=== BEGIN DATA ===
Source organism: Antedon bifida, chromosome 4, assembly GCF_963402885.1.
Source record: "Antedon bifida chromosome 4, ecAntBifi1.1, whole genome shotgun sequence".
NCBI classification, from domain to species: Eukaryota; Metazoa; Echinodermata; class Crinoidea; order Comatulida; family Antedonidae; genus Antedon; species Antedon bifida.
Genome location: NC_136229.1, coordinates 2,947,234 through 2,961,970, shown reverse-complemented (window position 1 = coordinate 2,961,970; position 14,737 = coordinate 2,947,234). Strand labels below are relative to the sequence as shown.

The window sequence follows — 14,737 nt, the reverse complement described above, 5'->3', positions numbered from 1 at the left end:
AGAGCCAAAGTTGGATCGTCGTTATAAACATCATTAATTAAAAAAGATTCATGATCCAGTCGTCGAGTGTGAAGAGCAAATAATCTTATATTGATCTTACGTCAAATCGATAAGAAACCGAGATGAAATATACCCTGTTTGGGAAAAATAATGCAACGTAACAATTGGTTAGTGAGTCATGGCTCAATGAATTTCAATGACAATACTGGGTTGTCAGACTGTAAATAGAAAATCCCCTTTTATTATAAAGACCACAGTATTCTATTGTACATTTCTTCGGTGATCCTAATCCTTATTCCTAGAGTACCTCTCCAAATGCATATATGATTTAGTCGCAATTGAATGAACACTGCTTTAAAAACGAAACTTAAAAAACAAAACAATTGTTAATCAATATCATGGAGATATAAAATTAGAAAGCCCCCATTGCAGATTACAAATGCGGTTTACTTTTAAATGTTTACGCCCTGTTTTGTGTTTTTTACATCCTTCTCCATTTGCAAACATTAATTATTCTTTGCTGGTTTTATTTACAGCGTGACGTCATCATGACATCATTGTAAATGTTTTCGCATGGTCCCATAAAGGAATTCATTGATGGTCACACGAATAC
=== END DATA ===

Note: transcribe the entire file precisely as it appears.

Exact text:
Source organism: Antedon bifida, chromosome 4, assembly GCF_963402885.1.
Source record: "Antedon bifida chromosome 4, ecAntBifi1.1, whole genome shotgun sequence".
NCBI classification, from domain to species: Eukaryota; Metazoa; Echinodermata; class Crinoidea; order Comatulida; family Antedonidae; genus Antedon; species Antedon bifida.
Genome location: NC_136229.1, coordinates 2,947,234 through 2,961,970, shown reverse-complemented (window position 1 = coordinate 2,961,970; position 14,737 = coordinate 2,947,234). Strand labels below are relative to the sequence as shown.

The window sequence follows — 14,737 nt, the reverse complement described above, 5'->3', positions numbered from 1 at the left end:
AGAGCCAAAGTTGGATCGTCGTTATAAACATCATTAATTAAAAAAGATTCATGATCCAGTCGTCGAGTGTGAAGAGCAAATAATCTTATATTGATCTTACGTCAAATCGATAAGAAACCGAGATGAAATATACCCTGTTTGGGAAAAATAATGCAACGTAACAATTGGTTAGTGAGTCATGGCTCAATGAATTTCAATGACAATACTGGGTTGTCAGACTGTAAATAGAAAATCCCCTTTTATTATAAAGACCACAGTATTCTATTGTACATTTCTTCGGTGATCCTAATCCTTATTCCTAGAGTACCTCTCCAAATGCATATATGATTTAGTCGCAATTGAATGAACACTGCTTTAAAAACGAAACTTAAAAAACAAAACAATTGTTAATCAATATCATGGAGATATAAAATTAGAAAGCCCCCATTGCAGATTACAAATGCGGTTTACTTTTAAATGTTTACGCCCTGTTTTGTGTTTTTTACATCCTTCTCCATTTGCAAACATTAATTATTCTTTGCTGGTTTTATTTACAGCGTGACGTCATCATGACATCATTGTAAATGTTTTCGCATGGTCCCATAAAGGAATTCATTGATGGTCACACGAATAC